(Updated October 2019)
Misgebotten is a transmutation of “misbegotten”, meaning ill-advised, hair-brained, or poorly started. This odd name is attributed to a goose, whose ancestral origins were rather confused–misbegotten. My grandparents loved to feed the geese at the Tobacco River near their home in Clare, MI. A particular, odd-ball goose would return year after year. I met him several times. And he became so beloved that my grandparents’ dear friend Alan Maciag, an acclaimed plein air painter, captured him in a lovely painting. My grandmother Bummie’s name for this goose was Misgebotten, a sort of tangled German/American Malapropism that had a nice ring to it. We’ve been referring to him with this moniker ever since.
Misgebotten recipes are not recipes for goose dishes. They are the collection of odd-ball recipes that I’ve squirreled away in my little recipe box. We all have a box like this: a resting place of hand-me-down recipes from family and friends, clippings from food magazines that represent our projected self-images, that must-have office potluck recipe, strange collected recipes, our best intentions, amazing inspirations, and weird diversions.
How else do I explain a recipe for candied diorama Easter eggs? This came from an intense conversation with the mother of a good friend. The mother was a former Home-Ec teacher from Chagrin Falls, OH and she was undergoing chemotherapy for cancer. She came out to visit her daughter Bev, a friend of mine in Arlington, VA at Easter. During the visit, we talked about Easter eggs, and I discovered that she knew how to make real, edible diorama eggs. She sent me her recipe a week or so later. A couple months later she passed away. I have made her recipe only once, and my attempt was certainly not near her level of perfection, but it gave me a very personal glimpse into my friend’s wonderful family. Every time I look at that recipe I have an indelible image of Bev’s mom sitting at the picnic table telling me how to make the diorama eggs. I’ve lost touch with Bev, but I have her mom’s recipe immortalized in my black recipe box that is adorned with a rooster.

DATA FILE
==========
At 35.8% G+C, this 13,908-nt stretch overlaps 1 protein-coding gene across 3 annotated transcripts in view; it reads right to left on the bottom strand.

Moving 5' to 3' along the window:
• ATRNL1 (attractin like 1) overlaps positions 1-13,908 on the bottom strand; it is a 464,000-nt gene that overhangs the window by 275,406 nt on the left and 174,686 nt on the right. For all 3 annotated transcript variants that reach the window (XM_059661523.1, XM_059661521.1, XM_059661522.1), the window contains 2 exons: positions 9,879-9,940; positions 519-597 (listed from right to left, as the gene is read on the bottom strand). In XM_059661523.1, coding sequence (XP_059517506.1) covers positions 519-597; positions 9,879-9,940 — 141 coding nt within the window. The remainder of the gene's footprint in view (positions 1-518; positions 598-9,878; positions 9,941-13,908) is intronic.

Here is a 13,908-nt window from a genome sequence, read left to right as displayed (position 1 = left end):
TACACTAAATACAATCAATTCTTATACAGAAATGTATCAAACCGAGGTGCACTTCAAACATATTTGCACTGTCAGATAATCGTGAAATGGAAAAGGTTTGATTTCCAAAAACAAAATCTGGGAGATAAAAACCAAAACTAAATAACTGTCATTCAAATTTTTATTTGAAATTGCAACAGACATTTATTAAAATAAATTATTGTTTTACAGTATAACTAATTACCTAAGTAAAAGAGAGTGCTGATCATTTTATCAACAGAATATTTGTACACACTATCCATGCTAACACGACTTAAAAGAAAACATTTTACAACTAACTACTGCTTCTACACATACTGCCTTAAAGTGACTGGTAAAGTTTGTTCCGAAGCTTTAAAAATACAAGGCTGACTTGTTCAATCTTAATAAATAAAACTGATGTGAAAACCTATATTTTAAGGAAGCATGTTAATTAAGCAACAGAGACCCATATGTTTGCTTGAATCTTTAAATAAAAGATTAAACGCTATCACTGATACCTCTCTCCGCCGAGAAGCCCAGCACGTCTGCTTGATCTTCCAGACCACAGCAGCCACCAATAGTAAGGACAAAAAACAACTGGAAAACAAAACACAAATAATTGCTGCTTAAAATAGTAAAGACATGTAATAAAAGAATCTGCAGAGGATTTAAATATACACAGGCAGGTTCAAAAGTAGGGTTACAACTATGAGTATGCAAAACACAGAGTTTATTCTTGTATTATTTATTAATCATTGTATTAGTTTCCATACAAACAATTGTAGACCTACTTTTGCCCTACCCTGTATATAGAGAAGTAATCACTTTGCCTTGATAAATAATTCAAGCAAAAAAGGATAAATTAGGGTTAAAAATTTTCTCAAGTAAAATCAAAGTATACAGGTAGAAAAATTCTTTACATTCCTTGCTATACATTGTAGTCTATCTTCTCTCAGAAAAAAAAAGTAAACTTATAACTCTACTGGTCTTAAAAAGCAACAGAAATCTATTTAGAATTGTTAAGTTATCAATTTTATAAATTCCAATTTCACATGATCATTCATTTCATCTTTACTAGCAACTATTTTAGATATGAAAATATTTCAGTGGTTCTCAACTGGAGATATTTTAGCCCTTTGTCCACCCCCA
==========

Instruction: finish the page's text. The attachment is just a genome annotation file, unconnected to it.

There are many other recipes and memories in that box. I am looking forward to going through the box and blogging about the experience. Some are recipes that I clipped as a high school student, thinking that I would need to know how to make Swordfish Provencal at some point in the future. (Well, you never know!)
Others are the useful recipes from my friends and college roommates, such as the ever popular Pam’s Mom’s Sunday Chicken. This recipe was legendary not only for its tastiness but for the requisite skill of cutting up a whole fryer. My roommate Pam instructed us all in how to do this. (And, I have to say it is one of the most useful culinary skills I have ever acquired.) I recently revisited my recipe box to make dolmades, the recipe of which was passed on to me by a dear neighbor, Tammi, in 1985.
I’ve also saved the handwritten recipe cards from grandmothers and other relatives. Looking at those recipe cards (even if I never again make a dip with MSG) brings these loved ones closer and present.
When you physically keep a recipe–transcribed on a card and secured in a box–you preserve not only the formula for a dish that you enjoyed, but you commemorate an event or era or friendship.
The point is that even though the recipe may be irrelevant to your current culinary activities, it can still bring you joy through honoring a treasured memory of the person who gave you the recipe or recalling a precious moment in time. Misgebotten or not, the effect is the same.